GREENWOOD - Second World War air gunner Clark Montgomery smiles as he proudly displays the good luck charm that accompanied him on every mission.
“This little man here he made every trip with me when I was flying overseas... and the crew would not fly without him,” the 95-year-old Greenwood resident said.
Aptly – and fondly – referred to as “little man,” the stuffed airman is decked out in a flight suit, goggles and, in case of emergency, a parachute.
“My crew believed that as long as we had this little fella with us, nothing's going to happen,” he said.
“I always had him in my flying suit. I had a big pocket and he was in there.”
It was a gift from one of Montgomery’s sisters, who sent him a care package containing a Bible with a steel plate inside and little man prior to his first mission as a mid-upper gunner in a Canadian-built Lancaster bomber in 1943.
“Even when I went flying civilian on airplanes, I wouldn't fly without that,” said Montgomery, a member of 428 Ghost Squadron.
“Aircrew are always superstitious.”
Yearning to fly
Montgomery joined the war effort with ambitions of being a pilot. He enlisted in 1941, and was eager to serve overseas.
“I wanted to fly so bad it hurt.”
Originally from Milltown, N.B., he ended up being registered in an eight-week gunnery course before he had a chance to be trained as a pilot.
“I was a pretty good shot, and I had a pretty good record,” he said.
He didn’t smoke, drink or party. He understood how crucial it was to treat his role with the utmost importance, and made a point of shining his own turret in between runs knowing that the smallest fleck of dirt could be mistaken as an aircraft during flight.
Montgomery flew his first mission in the Lancaster as a tail gunner, but the crew had to make a switch after the original mid-upper gunner, a former cop from Toronto standing at six-foot-three, was uncomfortable in the tight quarters.
“He had a big handlebar mustache and he looked like he could tear the side off a wall,” said Montgomery, noting that the mid-upper gunner had to be able to move fast in the confined space in the event of a bail out.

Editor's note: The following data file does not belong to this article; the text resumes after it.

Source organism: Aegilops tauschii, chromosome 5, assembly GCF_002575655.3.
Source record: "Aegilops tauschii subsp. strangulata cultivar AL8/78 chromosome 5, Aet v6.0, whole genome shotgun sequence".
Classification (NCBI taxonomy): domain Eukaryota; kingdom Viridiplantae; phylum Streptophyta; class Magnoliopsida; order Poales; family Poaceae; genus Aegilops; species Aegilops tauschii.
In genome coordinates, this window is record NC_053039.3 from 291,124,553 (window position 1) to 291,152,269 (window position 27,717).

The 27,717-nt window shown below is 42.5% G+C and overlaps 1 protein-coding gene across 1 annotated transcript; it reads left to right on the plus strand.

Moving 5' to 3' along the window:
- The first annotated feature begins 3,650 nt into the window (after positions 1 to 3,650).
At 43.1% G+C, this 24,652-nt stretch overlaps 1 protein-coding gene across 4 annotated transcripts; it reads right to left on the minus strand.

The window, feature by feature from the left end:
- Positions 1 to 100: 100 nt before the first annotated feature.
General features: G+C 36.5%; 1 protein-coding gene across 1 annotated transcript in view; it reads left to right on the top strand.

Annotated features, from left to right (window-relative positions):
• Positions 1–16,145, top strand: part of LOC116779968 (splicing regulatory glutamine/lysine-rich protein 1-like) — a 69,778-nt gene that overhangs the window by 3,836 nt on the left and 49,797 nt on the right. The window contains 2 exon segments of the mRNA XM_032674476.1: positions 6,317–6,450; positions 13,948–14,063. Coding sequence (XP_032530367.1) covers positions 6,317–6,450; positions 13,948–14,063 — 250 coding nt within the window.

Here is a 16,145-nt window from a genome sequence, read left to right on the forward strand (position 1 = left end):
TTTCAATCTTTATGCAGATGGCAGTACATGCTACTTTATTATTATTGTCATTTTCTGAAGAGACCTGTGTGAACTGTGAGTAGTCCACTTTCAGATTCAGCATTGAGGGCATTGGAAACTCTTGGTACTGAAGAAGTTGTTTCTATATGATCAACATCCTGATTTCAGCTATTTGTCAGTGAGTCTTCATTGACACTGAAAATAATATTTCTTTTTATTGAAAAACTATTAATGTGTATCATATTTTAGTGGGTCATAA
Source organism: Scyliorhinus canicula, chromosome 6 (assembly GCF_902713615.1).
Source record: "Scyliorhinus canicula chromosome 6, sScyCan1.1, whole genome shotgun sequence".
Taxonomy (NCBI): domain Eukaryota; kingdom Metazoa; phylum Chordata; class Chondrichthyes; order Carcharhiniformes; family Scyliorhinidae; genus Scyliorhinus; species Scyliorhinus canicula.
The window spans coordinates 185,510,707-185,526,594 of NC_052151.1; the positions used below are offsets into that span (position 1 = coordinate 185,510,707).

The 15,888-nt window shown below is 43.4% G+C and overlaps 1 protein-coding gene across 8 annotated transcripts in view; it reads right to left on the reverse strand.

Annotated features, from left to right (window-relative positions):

“In the mid-upper turret you can't wear your parachute, you have to put it on the wall and you've got to come down out of that.”
The crew’s skipper, a former mid-upper gunner, made Montgomery repeatedly practice getting into the bail out position until, on the seventh attempt, he demonstrated that he was able to do so in less than five seconds, three seconds faster than his skipper’s best time.
“It was a hard place to get out of.”
Montgomery didn’t pine after the pilot’s seat for long after he became the mid-upper gunner. In fact, he preferred to not be in a position where he had to rely on someone else to be a good shot.
“At least if you're back there you can do something about it... I figured I was in the best position,” he said.
“When I got to mid-upper I was satisfied because I had a better view.”
Life on the line
The seven-member crew faced many close calls, returning home on two or three engines at the close of some missions.
“You would come back and you would count the holes in your aircraft,” he said.
He vividly remembers the day the crew was running late and left to wonder if they’d successfully cross the English Channel on two engines to reach an emergency landing spot in England.
“(We were) in the bail out position three times. We didn't think we were going to make it,” he recalled.
To make matters worse, the crew encountered enemy fire amid thick cloud cover.
“They shot the heel off of the skipper's boot.”
Montgomery said his training taught him how to remain focused on the task at hand when faced with grave danger, but for years after the war he fought to forget the disturbing images of downed Lancasters and comrades killed in action.
“It wasn't very pleasant.”
Pushing past the past
Years after his role as a sergeant in the Second World War ended in December 1945, Montgomery could be heard shouting orders to the other gunner on the Lancaster in his sleep.
He didn’t make a habit of sharing war stories when he came home, and opted to turn his attention to other things: raising a family, being a good husband, serving in the military until his retirement in 1971, playing sports, hunting and fishing.
Montgomery remembers his young son coming home from school one day and asking why his father didn’t serve in the war like the other dads.
“I said I'm trying hard to forget about that and I hope to God that you'll never have to go through what I went through,” he said.
When legions invited him to share what he learned in the war with students attending local schools, Montgomery declined.
“I said I learned to take a machine gun apart in the dark and put it back together again. I learned the 12 best ways to kill a man and, if you get me on the ground and get me in trouble, I had four commando courses teaching me hand-to-hand fighting… would you like me to teach kids that?”
Some things, Montgomery stressed, are best left unsaid.